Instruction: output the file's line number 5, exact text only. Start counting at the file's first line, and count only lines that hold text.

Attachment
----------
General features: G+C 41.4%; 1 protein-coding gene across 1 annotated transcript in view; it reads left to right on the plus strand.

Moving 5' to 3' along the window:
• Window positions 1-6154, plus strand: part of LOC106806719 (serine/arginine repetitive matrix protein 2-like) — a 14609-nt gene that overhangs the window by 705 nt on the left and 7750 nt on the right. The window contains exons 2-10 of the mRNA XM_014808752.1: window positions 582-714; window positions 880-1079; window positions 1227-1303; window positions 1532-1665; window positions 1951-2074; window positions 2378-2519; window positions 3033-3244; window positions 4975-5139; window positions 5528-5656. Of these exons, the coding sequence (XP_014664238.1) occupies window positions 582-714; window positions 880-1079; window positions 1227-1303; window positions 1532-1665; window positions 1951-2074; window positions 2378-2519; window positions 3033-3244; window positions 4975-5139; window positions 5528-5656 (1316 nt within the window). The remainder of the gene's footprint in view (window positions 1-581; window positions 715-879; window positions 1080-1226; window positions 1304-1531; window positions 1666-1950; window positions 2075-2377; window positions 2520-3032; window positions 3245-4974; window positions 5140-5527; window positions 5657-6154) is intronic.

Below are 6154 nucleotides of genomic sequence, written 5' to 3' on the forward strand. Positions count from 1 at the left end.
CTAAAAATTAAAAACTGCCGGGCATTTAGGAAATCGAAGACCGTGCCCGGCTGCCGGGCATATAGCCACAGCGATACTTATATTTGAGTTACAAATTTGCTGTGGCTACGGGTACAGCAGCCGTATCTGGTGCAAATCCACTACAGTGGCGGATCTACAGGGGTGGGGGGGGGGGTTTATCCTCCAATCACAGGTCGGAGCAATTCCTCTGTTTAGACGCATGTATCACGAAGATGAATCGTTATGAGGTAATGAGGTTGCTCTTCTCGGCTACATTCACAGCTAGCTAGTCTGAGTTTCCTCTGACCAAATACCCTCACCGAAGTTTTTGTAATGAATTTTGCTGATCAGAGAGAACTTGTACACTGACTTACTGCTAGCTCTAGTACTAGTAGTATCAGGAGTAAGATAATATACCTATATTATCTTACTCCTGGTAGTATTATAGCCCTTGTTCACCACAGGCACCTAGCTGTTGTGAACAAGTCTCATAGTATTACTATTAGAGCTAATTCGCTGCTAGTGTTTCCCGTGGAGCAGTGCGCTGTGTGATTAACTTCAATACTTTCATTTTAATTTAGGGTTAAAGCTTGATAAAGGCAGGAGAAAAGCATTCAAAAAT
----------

CTAAAAATTAAAAACTGCCGGGCATTTAGGAAATCGAAGACCGTGCCCGGCTGCCGGGCATATAGCCACAGCGATACTTATATTTGAGTTACAAATTTGCTGTGGCTACGGGTACAGCAGCCGTATCTGGTGCAAATCCACTACAGTGGCGGATCTACAGGGGTGGGGGGGGGGGTTTATCCTCCAATCACAGGTCGGAGCAATTCCTCTGTTTAGACGCATGTATCACGAAGATGAATCGTTATGAGGTAATGAGGTTGCTCTTCTCGGCTACATTCACAGCTAGCTAGTCTGAGTTTCCTCTGACCAAATACCCTCACCGAAGTTTTTGTAATGAATTTTGCTGATCAGAGAGAACTTGTACACTGACTTACTGCTAGCTCTAGTACTAGTAGTATCAGGAGTAAGATAATATACCTATATTATCTTACTCCTGGTAGTATTATAGCCCTTGTTCACCACAGGCACCTAGCTGTTGTGAACAAGTCTCATAGTATTACTATTAGAGCTAATTCGCTGCTAGTGTTTCCCGTGGAGCAGTGCGCTGTGTGATTAACTTCAATACTTTCATTTTAATTTAGGGTTAAAGCTTGATAAAGGCAGGAGAAAAGCATTCAAAAAT